It’s been a busy year for the rescuers at Trolltunga. Per Magne has even had to rescue children.
In 2016, nearly 100.000 people have made the beautiful and challenging hike to Trolltunga.
When you reach the “Troll’s tongue” itself, you can appreciate the spectacular view over Ringedalsvatnet, surrounded by the Folgefonna glacier and the Hardangervidda mountain plateau.
The Norwegian nature is stunning, but it can also be brutal. You should estimate up to 12 hours to get to Trolltunga and back. The hike can be challenging for many – especially if the weather conditions are unwelcoming.
This year there has been twice as many rescue operations compared to last year at the popular mountain attraction. That means the rescuers have had a busy schedule.
Per Magne Eikeland is volunteering in the local Red Cross rescue team in Odda. He has been involved in 20 of the 40 rescue missions at Trolltunga this year, and has 30 years of experience in helping tourists in the mountains of Western Norway.
In all his years wearing the red cross on his chest, he has seen a lot. One of the missions this year involved a family of three who had to ble rescued in pitch black darkness. A four year old girl had to be carried in a rucksack. Her mother was unable to walk by herself and was carried on a stretcher during the descent.
Per Magne is despairing when he sees tourists taking the hike to Trolltunga without a headlight, without proper equipment and in poor footwear. He says there’s little that separates success and failure if don’t know how challenging the hike is.
“The missions lately have been frustrating. Tourists have started the hike without doing enough preparation and research”, he says to Visit Norway.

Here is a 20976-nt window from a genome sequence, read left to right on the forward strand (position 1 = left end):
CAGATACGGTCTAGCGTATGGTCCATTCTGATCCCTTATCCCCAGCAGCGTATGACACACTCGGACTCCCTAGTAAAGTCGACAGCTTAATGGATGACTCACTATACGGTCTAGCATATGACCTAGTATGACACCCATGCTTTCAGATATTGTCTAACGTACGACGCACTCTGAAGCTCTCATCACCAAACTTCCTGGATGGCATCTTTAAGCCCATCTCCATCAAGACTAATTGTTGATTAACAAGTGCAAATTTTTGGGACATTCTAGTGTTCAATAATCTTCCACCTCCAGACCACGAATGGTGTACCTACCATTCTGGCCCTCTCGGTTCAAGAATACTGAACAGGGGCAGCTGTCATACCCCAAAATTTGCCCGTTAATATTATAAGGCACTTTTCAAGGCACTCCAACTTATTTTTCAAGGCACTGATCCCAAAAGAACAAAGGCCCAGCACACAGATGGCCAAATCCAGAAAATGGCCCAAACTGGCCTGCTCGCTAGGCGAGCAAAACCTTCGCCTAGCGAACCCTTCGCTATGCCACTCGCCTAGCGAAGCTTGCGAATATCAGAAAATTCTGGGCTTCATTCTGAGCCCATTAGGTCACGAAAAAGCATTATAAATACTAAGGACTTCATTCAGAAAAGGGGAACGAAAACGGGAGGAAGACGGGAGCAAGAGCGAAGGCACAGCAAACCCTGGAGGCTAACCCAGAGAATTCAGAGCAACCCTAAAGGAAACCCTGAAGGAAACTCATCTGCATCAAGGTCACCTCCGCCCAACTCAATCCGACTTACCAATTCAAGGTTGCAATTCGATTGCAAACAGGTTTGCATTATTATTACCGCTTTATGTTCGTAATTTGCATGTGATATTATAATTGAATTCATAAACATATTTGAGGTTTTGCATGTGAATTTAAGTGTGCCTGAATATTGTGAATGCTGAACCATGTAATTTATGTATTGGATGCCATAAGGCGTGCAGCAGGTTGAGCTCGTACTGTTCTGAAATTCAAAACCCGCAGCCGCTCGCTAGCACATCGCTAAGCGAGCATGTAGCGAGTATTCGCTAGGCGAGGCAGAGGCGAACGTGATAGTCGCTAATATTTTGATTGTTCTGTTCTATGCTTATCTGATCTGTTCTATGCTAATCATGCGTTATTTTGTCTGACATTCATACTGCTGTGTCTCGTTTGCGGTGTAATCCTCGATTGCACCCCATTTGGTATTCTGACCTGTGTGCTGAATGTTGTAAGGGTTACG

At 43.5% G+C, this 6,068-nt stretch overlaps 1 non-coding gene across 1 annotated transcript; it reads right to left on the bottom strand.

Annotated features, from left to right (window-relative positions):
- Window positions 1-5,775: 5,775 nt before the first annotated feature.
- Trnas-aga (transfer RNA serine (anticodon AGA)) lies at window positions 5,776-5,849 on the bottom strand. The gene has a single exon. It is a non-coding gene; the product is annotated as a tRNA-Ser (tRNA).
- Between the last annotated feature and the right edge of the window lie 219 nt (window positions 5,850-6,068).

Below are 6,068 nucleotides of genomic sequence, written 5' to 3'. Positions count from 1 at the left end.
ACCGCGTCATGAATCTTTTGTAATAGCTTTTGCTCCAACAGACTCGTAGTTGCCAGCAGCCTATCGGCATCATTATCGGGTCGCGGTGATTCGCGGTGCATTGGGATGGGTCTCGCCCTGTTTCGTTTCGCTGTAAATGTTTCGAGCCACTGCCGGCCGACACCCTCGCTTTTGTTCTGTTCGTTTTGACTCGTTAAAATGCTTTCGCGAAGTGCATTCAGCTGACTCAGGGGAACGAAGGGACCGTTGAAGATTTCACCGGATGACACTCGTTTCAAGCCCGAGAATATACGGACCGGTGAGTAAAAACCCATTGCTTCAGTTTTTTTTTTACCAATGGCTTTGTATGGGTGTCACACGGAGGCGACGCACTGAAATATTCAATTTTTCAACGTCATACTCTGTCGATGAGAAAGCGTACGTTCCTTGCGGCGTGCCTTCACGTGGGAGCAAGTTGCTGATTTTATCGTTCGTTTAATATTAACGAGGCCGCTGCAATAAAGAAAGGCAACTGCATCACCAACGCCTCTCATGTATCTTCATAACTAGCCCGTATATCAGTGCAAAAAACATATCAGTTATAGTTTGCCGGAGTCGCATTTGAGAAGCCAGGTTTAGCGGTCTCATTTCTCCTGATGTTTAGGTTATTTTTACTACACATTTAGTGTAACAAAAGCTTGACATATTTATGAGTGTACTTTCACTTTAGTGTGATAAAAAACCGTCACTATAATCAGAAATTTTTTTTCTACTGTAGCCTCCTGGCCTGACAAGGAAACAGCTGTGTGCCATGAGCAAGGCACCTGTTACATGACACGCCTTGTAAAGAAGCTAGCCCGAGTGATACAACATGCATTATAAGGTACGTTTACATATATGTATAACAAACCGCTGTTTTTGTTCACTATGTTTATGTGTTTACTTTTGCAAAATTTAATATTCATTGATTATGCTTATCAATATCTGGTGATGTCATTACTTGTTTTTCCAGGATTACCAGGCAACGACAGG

The Norwegian Mountain code clearly states what precautions you have to take when traveling in the Norwegian mountains. In both winter and summer you need to be prepared, have the right equipment and take considerations for shifting weather.
Per Magnes best advice is to thoroughly plan the hike in advance, even before arriving in Western Norway.
“When you travel from afar to visit Trolltunga, it is too late to buy equipment like hiking boots, a raincoat or wool then you arrive in Norway. This needs to be in your luggage when you board the plane."
The american girl Addie is one of those who ignored the warnings about Trolltunga. She and her friends did not do any research before starting the climb, and believed that the fact that they were young and fit was sufficient. They ended up fearing for their life, according to Addie.
Even though the rescue missions can be demanding and tough, the Red Cross veteran is not thinking about stepping down.
“My motivation lies in helping others getting home safely, saving lives, the camaraderie, and teaching youth how to experience the great outdoors. I would appreciate if someone did the same for the people I care about”, he says.
“Of course I am going to keep on!”
You can read more about the hike to Trolltunga here. The hike is open from June to October. Do not hike to Trolltunga in wintertime. When it gets cold and dark, it can be dangerous.
Norway is an incredible place to explore, with untamed mythical landscapes, mountains, valleys and fjords. Before you enter the outdoors, get familiar with the nine simple rules of the Norwegian mountain code to help you stay safe.
This refreshingly simple film of a dad “going for a walk” on his holiday is a YouTube hit. Here’s how to find the viewpoint – as well as three other notable ones in Norway.
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